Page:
Victor’s motivation to destroy the nearly-completed female is, in the final instance, characteristically self-centered. When he decides to build the original creature, he is seduced by the promise of glory, both from his peers on account of his feat of reanimating dead flesh, and from the new species who would revere him as their demiurge. Inversely, he tears the female to pieces when he considers how he would be perceived: “I shuddered to think that future ages might curse me as their pest, whose selfishness had not hesitated to buy its own peace at the price perhaps of the existence of the whole human race” (ibid.).

    In any event, this notion of the “compact” that precedes the female’s birth, that lies at the root of her conception, that is supposed to bind her, neither with her consent nor even her knowledge; this agreement between two people, two men, that emerges, one might argue, not even out of the desire to create new life, but rather out of their violent struggle for mutual recognition; this settlement between others that stand prior to her own existence and that, ultimately, she must inherit but is ultimately free to disavow; this compact is the key to the bioethics at play in Frankenstein, and, indeed, the descendants of Shelley’s novel.

    I think that this is at work in the unseen engineer’s “Oh my god!” at the end of “Kara,” as she steps onto the skid with the other androids to be shipped to retail. It is the realization that something has been created according to a set of assumptions that are expected to bind it, but to which it is by no bound.

    Of course, this is the existential condition of being born, of being created, being engendered or engineered, whether as a so-called natural or an ostensibly artificial process. It is also the condition of actively bearing, of creating, engendering and engineering. I think we all know this, but the question is how to respond to and be responsible for the monstrous ethics involved here beyond the zero-sum game of debating whether it is better to create the monster or destroy it.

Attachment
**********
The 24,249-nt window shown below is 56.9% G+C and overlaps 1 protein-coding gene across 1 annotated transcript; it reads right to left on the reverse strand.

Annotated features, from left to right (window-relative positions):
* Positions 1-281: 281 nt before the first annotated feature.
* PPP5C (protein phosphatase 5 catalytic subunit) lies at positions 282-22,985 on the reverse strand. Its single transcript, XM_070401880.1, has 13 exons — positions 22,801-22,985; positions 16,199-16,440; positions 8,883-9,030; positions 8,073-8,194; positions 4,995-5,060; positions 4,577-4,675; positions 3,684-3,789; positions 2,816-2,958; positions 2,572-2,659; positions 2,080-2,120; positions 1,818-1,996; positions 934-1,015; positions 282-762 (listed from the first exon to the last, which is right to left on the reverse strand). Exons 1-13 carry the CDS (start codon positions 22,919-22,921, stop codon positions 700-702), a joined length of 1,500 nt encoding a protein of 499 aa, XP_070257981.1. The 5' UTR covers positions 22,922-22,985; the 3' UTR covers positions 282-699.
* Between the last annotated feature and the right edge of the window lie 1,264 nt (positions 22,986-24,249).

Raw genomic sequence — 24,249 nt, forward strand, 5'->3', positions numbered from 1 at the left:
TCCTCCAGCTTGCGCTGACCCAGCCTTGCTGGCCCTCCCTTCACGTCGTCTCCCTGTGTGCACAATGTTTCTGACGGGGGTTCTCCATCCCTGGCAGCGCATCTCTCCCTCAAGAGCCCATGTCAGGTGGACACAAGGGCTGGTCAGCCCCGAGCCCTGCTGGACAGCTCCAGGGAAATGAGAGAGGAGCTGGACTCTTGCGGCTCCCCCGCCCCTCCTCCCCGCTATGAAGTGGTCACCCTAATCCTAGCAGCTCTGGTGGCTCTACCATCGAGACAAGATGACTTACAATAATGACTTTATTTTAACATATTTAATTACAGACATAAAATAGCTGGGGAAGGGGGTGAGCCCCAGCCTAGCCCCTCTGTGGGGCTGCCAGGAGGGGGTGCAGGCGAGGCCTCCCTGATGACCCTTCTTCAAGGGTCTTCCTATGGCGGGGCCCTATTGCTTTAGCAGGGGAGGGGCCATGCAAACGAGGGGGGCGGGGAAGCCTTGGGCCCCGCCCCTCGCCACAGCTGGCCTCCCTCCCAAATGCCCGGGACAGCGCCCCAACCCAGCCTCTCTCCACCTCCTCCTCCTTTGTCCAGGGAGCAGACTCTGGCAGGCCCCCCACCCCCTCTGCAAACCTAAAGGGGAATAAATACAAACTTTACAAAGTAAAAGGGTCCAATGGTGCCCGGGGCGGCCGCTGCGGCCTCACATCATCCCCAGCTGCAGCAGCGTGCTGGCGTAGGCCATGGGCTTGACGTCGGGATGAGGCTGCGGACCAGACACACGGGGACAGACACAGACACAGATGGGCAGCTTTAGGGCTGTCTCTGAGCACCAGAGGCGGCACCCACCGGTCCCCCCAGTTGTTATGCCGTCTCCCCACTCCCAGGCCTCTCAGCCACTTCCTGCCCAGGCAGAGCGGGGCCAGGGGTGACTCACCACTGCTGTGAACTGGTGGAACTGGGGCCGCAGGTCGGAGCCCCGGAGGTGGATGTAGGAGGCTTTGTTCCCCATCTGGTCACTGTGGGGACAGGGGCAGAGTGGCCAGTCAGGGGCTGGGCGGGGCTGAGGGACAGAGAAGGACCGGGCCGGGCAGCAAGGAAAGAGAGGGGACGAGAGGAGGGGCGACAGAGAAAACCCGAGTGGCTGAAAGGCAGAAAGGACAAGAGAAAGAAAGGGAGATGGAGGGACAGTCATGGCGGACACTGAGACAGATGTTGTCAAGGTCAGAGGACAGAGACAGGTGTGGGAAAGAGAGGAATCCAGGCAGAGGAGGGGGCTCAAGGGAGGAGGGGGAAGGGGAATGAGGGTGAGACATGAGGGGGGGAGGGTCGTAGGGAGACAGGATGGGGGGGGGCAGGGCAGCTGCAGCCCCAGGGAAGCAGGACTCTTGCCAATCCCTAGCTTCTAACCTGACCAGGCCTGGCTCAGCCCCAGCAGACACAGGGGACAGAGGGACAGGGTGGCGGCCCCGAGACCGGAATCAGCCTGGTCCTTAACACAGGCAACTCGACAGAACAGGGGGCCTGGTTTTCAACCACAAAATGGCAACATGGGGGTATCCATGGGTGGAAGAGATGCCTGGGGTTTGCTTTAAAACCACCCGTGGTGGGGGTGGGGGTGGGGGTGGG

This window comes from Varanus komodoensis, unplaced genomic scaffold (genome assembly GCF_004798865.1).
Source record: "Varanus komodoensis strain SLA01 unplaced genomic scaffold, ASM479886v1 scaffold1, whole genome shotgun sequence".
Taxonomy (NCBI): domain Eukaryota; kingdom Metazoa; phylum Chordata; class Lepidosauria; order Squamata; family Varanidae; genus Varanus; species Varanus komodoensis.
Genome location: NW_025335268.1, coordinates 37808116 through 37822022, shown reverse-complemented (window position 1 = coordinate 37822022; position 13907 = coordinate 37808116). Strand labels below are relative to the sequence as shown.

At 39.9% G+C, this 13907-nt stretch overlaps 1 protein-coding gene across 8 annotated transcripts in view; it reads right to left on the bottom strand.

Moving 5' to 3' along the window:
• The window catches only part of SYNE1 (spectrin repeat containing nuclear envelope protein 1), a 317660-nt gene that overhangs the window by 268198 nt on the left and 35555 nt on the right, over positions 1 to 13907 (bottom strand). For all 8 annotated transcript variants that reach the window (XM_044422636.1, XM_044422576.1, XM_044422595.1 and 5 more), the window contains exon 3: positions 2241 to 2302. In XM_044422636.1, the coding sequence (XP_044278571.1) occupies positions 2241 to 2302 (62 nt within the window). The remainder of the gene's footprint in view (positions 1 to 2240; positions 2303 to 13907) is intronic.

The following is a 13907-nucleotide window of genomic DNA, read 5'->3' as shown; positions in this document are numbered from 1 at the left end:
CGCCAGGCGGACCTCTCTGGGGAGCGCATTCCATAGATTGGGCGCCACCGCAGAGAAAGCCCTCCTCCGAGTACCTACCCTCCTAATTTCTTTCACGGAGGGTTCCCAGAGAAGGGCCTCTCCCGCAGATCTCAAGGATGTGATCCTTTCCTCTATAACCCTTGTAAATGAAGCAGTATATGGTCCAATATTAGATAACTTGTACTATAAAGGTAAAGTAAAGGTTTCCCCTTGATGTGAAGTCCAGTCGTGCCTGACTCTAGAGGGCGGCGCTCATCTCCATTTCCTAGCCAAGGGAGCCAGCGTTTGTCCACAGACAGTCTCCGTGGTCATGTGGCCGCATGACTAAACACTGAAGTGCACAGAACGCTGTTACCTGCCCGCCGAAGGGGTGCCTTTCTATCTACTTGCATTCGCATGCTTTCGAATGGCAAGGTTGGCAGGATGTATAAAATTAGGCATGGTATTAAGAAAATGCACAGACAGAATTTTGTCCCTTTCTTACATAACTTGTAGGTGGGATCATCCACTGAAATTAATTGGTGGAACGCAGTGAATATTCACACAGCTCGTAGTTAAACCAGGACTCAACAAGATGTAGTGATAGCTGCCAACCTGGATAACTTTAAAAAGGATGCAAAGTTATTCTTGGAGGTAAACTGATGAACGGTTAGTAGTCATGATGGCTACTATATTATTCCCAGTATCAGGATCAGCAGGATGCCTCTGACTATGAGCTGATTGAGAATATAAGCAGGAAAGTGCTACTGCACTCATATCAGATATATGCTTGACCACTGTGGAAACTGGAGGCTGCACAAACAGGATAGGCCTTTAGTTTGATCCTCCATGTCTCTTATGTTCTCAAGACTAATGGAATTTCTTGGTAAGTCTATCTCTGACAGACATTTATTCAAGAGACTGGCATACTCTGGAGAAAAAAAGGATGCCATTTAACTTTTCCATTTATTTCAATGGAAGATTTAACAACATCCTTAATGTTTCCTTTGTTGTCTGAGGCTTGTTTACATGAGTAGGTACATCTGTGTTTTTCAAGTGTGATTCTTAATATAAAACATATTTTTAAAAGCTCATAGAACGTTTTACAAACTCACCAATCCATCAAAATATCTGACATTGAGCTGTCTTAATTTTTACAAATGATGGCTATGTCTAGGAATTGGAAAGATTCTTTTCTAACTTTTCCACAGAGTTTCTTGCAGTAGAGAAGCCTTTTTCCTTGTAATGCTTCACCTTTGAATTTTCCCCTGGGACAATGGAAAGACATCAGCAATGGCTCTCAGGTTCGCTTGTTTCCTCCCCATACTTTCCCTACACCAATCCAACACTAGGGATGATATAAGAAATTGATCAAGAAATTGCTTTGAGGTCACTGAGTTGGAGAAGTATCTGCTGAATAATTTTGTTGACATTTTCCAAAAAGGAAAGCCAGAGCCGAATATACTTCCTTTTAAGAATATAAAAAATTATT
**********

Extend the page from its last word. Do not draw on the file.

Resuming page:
I wonder if there is some of this questioning at work at the authorial level at Quantic Dream. Here is the figure of Kara, a tech demo and a sexual plaything, which she is at both the level of the narrative itself (which blatantly signals this fact), and at the “meta” levels of video game design and play. The folks at Quantic Dream have consistently been concerned with creating photo-realistic character models at the same time as they experiment with some of the conventions of character control during game play. Kara herself seems simultaneously to address the QA engineer in the narrative and the audience watching the video, but also her designers at Quantic, asking what it means to create a “lifelike” being, the sole purpose of which is to be played with, to be manipulated, and to seduce—that is, to produce the desire to play and manipulate. How, then, do we respond to Kara’s ethical demand in a way that sidesteps simply saying “yes” or “no” to, say, certain representations of gender characteristic of a particular medium or genre; the use of a specific medium or technology; the creation of, or intervention in, the lives of others?

  2. Pingback: A Compact Made before Her Creation | Anthropo-eccentrism